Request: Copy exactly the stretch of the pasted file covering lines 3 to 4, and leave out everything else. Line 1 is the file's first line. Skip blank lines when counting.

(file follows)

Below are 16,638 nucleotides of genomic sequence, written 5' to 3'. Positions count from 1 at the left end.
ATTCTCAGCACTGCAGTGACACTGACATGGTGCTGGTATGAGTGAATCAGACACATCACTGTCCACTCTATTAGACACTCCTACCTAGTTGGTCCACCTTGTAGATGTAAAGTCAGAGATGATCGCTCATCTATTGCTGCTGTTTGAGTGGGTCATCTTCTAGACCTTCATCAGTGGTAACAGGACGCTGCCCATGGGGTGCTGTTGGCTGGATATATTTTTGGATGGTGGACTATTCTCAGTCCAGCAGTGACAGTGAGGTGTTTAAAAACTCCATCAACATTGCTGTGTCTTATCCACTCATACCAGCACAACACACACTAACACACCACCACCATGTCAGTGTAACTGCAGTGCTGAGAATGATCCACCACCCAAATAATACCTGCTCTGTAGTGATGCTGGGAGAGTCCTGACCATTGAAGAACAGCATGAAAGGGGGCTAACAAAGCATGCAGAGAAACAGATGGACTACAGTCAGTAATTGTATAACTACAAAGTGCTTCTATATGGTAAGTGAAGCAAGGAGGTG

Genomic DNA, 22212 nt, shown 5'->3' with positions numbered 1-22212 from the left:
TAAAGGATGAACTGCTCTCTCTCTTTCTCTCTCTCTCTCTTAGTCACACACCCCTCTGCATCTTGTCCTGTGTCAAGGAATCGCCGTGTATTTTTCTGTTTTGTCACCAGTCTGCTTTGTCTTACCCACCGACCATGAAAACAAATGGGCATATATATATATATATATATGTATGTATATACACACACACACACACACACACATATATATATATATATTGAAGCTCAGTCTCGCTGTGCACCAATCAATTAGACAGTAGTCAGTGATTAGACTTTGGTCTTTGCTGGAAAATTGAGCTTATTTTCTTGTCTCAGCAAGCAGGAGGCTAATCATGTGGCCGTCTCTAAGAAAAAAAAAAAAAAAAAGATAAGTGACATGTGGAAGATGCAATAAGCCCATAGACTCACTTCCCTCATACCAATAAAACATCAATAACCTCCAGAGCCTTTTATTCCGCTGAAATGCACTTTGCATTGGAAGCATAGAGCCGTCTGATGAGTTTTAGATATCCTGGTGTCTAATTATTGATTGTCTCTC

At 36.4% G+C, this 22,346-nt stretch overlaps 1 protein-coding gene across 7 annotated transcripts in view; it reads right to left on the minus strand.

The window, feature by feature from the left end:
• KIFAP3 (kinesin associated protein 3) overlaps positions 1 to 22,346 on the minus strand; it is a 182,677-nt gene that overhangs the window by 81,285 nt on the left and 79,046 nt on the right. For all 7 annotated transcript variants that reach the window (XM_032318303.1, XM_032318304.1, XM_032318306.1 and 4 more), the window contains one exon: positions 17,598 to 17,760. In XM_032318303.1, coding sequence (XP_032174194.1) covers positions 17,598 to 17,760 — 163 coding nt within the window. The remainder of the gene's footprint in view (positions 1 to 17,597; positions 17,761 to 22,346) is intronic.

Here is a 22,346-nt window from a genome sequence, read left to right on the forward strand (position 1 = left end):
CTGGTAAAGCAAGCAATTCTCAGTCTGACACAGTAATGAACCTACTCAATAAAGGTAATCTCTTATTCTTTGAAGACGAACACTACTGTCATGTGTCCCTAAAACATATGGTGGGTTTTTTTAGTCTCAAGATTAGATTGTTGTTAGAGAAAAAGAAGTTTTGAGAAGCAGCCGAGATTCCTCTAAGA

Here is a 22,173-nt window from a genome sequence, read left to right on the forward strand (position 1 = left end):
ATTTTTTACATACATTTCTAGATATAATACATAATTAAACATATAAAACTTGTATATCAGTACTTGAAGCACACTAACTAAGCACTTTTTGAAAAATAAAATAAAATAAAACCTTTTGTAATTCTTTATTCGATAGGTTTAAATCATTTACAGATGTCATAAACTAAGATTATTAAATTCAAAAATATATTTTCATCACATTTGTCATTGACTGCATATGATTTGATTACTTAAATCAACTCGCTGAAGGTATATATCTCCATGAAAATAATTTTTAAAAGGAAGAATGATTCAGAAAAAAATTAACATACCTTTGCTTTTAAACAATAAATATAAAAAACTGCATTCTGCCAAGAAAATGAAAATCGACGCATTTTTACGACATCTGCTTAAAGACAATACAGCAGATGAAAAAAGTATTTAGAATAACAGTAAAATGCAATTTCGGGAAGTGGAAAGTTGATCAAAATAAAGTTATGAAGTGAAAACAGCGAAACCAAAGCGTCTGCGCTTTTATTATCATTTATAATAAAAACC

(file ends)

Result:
Genomic DNA, 22212 nt, shown 5'->3' with positions numbered 1-22212 from the left:
TAAAGGATGAACTGCTCTCTCTCTTTCTCTCTCTCTCTCTTAGTCACACACCCCTCTGCATCTTGTCCTGTGTCAAGGAATCGCCGTGTATTTTTCTGTTTTGTCACCAGTCTGCTTTGTCTTACCCACCGACCATGAAAACAAATGGGCATATATATATATATATATATGTATGTATATACACACACACACACACACACACATATATATATATATATTGAAGCTCAGTCTCGCTGTGCACCAATCAATTAGACAGTAGTCAGTGATTAGACTTTGGTCTTTGCTGGAAAATTGAGCTTATTTTCTTGTCTCAGCAAGCAGGAGGCTAATCATGTGGCCGTCTCTAAGAAAAAAAAAAAAAAAAAGATAAGTGACATGTGGAAGATGCAATAAGCCCATAGACTCACTTCCCTCATACCAATAAAACATCAATAACCTCCAGAGCCTTTTATTCCGCTGAAATGCACTTTGCATTGGAAGCATAGAGCCGTCTGATGAGTTTTAGATATCCTGGTGTCTAATTATTGATTGTCTCTC